Self sufficiency, permaculture and a donkey

Self sufficiency, permaculture and a donkey

Becoming self sufficient has always been part of our plan. We wanted to move to Greece, simplify life, grow as much of our food as possible and get a donkey…Ok so the donkey idea isn’t shared by Mr Sidestepping-normal and it’s not practical considering how little land we have, but we’re more or less there. The donkey void has been filled by two stray kittens and four chickens. So essentially any money saved on buying eggs is spent on cat food instead. Is this progress? In some senses no, but if self sufficiency was measured by contented purring, we’d be winning.

Before we get on to the subject of self sufficiency…

I used to dream of riding our donkey into the village, Mary and Joseph style, to buy a packet of crisps from the little shop. We’d tether the donkey around the tree next to the tiny supermarket and pop inside before trundling back home. Swap out the heavily pregnant Mary for me laden with unhealthy savoury snacks in un-recyclable bags and the similarities are uncanny.

It doesn’t end there, Joseph’s father was a carpenter…so is mine. Mary and Joseph were surprised to find their family quickly expanding…us too, those stray kittens came out of nowhere. And lastly, Mary and Joseph were seeking a safe place and found a comfortable inn with soft straw on the floor…we stumbled upon a concrete poured villa with a rat infested basement and 1980’s bedding. I think these examples prove that the only thing missing for us is a donkey. It makes sense. I’ll tell Mr SN to read this blog post.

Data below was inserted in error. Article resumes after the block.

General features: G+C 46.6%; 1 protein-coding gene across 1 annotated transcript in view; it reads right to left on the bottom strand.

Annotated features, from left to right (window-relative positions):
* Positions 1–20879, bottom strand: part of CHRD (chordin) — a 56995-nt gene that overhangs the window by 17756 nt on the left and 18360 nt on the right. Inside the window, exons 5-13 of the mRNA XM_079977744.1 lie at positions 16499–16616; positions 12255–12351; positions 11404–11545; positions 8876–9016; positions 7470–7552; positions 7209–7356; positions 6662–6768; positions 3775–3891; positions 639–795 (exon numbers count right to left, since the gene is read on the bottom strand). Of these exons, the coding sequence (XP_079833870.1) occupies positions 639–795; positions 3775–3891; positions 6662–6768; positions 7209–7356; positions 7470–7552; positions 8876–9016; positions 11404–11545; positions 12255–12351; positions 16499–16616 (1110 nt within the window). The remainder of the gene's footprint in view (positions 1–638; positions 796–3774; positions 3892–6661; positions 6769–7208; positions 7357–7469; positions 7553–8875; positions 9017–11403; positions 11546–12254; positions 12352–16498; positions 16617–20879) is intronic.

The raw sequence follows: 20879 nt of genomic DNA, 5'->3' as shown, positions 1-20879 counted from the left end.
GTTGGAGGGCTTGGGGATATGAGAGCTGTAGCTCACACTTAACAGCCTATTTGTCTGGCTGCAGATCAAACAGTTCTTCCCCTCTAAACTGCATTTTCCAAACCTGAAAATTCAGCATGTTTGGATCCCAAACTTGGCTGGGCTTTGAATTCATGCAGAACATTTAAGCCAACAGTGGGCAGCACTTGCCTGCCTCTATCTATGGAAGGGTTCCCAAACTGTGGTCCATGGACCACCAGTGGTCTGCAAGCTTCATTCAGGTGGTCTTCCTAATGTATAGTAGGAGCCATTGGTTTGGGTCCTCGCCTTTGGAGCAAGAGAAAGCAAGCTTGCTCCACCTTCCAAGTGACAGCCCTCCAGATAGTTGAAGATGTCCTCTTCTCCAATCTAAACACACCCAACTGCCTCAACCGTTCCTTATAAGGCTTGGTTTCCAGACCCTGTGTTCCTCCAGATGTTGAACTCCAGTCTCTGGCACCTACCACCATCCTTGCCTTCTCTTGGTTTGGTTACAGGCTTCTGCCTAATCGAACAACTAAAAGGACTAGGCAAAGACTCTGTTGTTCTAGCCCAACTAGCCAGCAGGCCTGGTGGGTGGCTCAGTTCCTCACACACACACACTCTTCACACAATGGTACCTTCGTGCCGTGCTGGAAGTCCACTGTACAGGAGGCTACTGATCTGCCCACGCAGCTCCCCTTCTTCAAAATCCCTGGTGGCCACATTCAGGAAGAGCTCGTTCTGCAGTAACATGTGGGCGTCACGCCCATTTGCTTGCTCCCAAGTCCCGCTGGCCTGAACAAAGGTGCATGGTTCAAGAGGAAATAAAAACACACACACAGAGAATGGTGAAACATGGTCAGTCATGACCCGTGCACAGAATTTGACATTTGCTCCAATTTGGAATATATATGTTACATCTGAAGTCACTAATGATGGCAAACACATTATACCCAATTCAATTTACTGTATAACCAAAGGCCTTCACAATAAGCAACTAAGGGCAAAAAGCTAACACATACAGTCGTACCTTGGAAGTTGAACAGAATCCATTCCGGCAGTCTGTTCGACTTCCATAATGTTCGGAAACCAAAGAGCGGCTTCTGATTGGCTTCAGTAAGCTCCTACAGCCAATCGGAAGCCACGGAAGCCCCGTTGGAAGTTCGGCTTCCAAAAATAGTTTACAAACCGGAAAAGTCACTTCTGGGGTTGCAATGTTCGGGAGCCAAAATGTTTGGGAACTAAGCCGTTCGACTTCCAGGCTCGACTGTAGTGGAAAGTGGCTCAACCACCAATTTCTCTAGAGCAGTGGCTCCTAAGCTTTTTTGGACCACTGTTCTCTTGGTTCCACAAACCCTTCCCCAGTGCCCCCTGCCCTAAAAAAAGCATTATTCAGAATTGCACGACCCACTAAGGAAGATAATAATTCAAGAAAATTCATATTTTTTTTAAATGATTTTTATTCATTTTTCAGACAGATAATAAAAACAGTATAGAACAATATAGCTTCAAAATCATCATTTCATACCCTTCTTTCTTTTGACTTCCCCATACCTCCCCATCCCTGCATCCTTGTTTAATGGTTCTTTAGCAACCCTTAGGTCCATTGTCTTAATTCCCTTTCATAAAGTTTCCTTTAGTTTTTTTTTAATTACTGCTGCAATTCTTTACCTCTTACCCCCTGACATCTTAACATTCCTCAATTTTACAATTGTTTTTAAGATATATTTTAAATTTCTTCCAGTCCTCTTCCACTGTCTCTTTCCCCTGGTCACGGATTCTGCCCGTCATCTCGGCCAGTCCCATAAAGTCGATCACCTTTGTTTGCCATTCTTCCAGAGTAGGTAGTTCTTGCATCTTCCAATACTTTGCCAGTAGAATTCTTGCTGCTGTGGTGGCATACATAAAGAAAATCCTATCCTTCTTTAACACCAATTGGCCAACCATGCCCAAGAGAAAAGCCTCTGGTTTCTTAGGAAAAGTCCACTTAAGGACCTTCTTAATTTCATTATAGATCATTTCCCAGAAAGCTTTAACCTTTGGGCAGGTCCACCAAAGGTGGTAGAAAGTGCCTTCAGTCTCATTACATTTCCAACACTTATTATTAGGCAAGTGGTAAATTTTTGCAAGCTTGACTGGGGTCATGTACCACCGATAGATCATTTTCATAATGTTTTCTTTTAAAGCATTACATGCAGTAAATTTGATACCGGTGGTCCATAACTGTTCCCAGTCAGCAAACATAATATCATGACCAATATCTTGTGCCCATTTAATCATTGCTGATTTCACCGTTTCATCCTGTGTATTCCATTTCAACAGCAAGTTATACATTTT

I know this has veered slightly off course, and you really want to know about self sufficiency, but I’d like to add that we did give cycling a go. After ruling out the donkey idea I was convinced we could manage with pedal power. We have some experience of cycling, how hard could it be?

“Cars pollute the world and are expensive to run.” I complained to Mr SN.

We thus began cycling into town. The quick descent was exhilarating and fast. We barely had to do a thing; our empty trailer bumped around happily behind us. The return journey however was another story. As we slowly slogged up the hill, heavy trailer in tow, we questioned why we bought a house on a hill and whether it’s just coincidence that ‘hill’ and ‘hell’ have only one letter different…I think not.

What does self sufficiency mean to you?

So, let’s get back to becoming self sufficient. What does self sufficiency mean to you? Does it mean growing a few carrots and wearing dungarees? I always take everything to the extreme, and to begin with I interpreted self sufficiency to mean complete self reliance and dependence. I aimed for us to require nothing from anyone. Self sufficiency meant growing and producing all of our food, all of our animals food, our beauty products, the list goes on. I’ve always had the feeling in the back of my mind that we should have a back-up plan. What if for some reason the food couldn’t get to the supermarkets or we were unable to leave the house. Could we survive? The answer is no, definitely not. We’re so far removed from our farming backgrounds, that we’ve lost the art of growing and rearing our own food.